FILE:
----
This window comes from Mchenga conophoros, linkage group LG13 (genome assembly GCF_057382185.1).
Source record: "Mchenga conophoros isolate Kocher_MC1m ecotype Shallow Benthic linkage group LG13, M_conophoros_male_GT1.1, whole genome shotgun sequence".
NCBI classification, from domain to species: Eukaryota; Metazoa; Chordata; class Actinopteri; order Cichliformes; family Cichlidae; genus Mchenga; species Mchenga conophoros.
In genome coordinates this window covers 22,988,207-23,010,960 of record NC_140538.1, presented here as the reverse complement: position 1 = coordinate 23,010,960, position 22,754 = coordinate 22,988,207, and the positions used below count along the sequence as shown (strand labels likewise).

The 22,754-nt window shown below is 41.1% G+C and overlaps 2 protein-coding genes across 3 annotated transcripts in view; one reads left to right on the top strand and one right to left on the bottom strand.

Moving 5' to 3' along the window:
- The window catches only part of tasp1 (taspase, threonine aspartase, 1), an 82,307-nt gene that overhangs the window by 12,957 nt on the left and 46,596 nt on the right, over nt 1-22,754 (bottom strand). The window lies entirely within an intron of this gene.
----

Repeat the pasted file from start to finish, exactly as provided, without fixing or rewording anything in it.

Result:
This window comes from Mchenga conophoros, linkage group LG13 (genome assembly GCF_057382185.1).
Source record: "Mchenga conophoros isolate Kocher_MC1m ecotype Shallow Benthic linkage group LG13, M_conophoros_male_GT1.1, whole genome shotgun sequence".
NCBI classification, from domain to species: Eukaryota; Metazoa; Chordata; class Actinopteri; order Cichliformes; family Cichlidae; genus Mchenga; species Mchenga conophoros.
In genome coordinates this window covers 22,988,207-23,010,960 of record NC_140538.1, presented here as the reverse complement: position 1 = coordinate 23,010,960, position 22,754 = coordinate 22,988,207, and the positions used below count along the sequence as shown (strand labels likewise).

The 22,754-nt window shown below is 41.1% G+C and overlaps 2 protein-coding genes across 3 annotated transcripts in view; one reads left to right on the top strand and one right to left on the bottom strand.

Moving 5' to 3' along the window:
- The window catches only part of tasp1 (taspase, threonine aspartase, 1), an 82,307-nt gene that overhangs the window by 12,957 nt on the left and 46,596 nt on the right, over nt 1-22,754 (bottom strand). The window lies entirely within an intron of this gene.